Bryson Tiller’s ‘Anniversary’ Lays The Groundwork For A Return To Stardom

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Bryson Tiller emerged in the music industry as a love-hungry 22-year-old, enthralled in the idea of winning someone’s heart, but naive to the things necessary to keep the heart he just obtained. His breakout hit “Don’t” was written from the perspective of a man who mistreated his partner, leaving her with the feeling of being undervalued and thus, seeking appreciation from outsiders. While he presents valiant efforts to literally right his wrongs to close out Trapsoul, it all proves to be too little too late. Exactly five years later, Bryson returns with his third album Anniversary, a project that aims to honor the success he relished with his 2015 debut, but one that also shows how his artistry developed in that last few years.

Anniversary presents moments where Trapsoul Bryson is a distant memory. The self-proclaimed Louisville slugger approaches life with a focus towards the long-term benefits rather than the short-term possibilities. Bryson conquers his fear of failure and makes his listeners aware of this mountain-top moment seconds into the album. “Worrying about or tryna figure out what they need to think or like it or not,” a voice says, speaking to Bryson on “Years Go By.” “Next thing you know, you ain’t gon’ wanna do this sh*t no more / But you really just gotta do you.” Tiller acknowledges the past three years he spent behind closed doors, looking for the right moment to emerge from his cave and return to his supporters who drilled him with tomatoes following his underwhelming 2017 effort, True To Self.

“I gave it my best and that’s exactly why I’m here,” he proclaims on “Keep Doing What You’re Doing.” The ill comments and sentiments of the past no longer matter to him and rightfully so. The confidence he once lost has returned and its newfound presence is sprinkled all throughout that very line. His earnings and accomplishments can’t and will not be diminished due to past failings. His late grandmother left him with the reminder to “keep doing what you’re doing,” something he reveals on the song, and Bryson returns with all intentions of doing exactly that.

Tiller’s Anniversary attempts to do just that, updating his Trapsoul repertoire with some of the same magic that captured his fans’ hearts in 2015. Hard-hitting production encloses the heartfelt qualms of his love life that he presents. He still displays his zealous approach to love, but nowadays, his endeavors in it no longer find him scrambling to repair his faults before the window of opportunity closes. Rather, he tries to convince his love interests of the enjoyable aspects of the pleasurable world he strives to bring them into. “Always Forever” floods listeners with frustrations from a man who gives it all to a woman not giving him enough while “Outta Time,” his long-awaited collaboration with Drake, finds him accessing the damage from a relationship he’s given so much to while asking the question: “Is it still worth it?” “I don’t know, know you, no, not anymore,” Bryson sings on his verse. “And I can’t wait ’til we find a way to part ways.”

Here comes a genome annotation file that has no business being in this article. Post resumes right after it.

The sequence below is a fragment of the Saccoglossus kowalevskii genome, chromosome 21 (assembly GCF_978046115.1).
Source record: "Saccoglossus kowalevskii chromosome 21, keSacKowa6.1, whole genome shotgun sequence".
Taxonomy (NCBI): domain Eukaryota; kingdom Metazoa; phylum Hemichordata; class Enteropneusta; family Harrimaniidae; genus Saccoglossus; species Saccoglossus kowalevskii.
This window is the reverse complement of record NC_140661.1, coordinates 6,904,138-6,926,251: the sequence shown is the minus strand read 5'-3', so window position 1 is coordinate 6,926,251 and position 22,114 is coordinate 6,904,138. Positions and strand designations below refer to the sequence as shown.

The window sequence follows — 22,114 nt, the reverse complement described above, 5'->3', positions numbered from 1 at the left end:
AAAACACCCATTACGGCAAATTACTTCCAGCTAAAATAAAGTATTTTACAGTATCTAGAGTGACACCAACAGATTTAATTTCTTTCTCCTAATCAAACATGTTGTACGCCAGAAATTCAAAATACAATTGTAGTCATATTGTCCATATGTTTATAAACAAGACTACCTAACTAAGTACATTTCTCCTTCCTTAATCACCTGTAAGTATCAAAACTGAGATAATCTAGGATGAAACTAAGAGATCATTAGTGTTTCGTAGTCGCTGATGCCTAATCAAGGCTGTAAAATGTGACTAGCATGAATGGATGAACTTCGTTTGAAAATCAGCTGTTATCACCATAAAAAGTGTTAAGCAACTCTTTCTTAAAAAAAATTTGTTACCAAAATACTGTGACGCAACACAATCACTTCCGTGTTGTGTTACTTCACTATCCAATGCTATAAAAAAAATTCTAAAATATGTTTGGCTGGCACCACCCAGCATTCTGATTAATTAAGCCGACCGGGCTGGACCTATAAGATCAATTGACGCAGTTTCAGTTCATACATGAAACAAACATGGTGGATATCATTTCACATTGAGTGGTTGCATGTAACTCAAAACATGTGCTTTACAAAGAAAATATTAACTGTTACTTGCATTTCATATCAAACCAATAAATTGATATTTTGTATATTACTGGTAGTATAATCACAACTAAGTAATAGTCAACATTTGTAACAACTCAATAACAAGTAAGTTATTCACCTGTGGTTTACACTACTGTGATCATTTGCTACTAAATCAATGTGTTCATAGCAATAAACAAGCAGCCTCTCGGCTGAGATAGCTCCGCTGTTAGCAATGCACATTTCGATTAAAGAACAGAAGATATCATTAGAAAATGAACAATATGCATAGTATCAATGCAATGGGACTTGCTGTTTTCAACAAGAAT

Anniversary sports plenty of highlight moments. “Time To Change” is a celebratory offering that releases the energetic spirits Bryson holds within as a man who’s recognized his wrongs and returns to correct them. “You should see me now, I’m so different / I know you like to say I went distant,” he boasts. The album’s closer “Next To You” flaunts a lush sample of Flight Facilities’ “Heart Attack.” Just like Trapsoul’s “ Right My Wrongs,” Bryson ends Anniversary with a similar love-stricken message that keenly anticipates the moment of reconnection with a highly-desired partner. “I hate when you’re away from here,” he says longingly on the track. “So far away, countin’ the days, until you get here.”

Anniversary cleans up the rubble Bryson left behind with his sophomore album and celebrates his past successes while setting the scene to achieve even more in the future. Fans expected another monumental project to place beside Trapsoul with his return, but that’s not what Anniversary strives to do. It’s simply the ribbon-cutting ceremony that precedes what one can only hope is an upcoming stellar body of work. Bryson found his footing in the industry five years ago, and though he lost it for a short moment, the Louisville native returns the hope that it’s continued presence is a bit more permanent. It’s all he and his fans could hope for.

Anniversary is out now via RCA/Trapsoul. Get it here.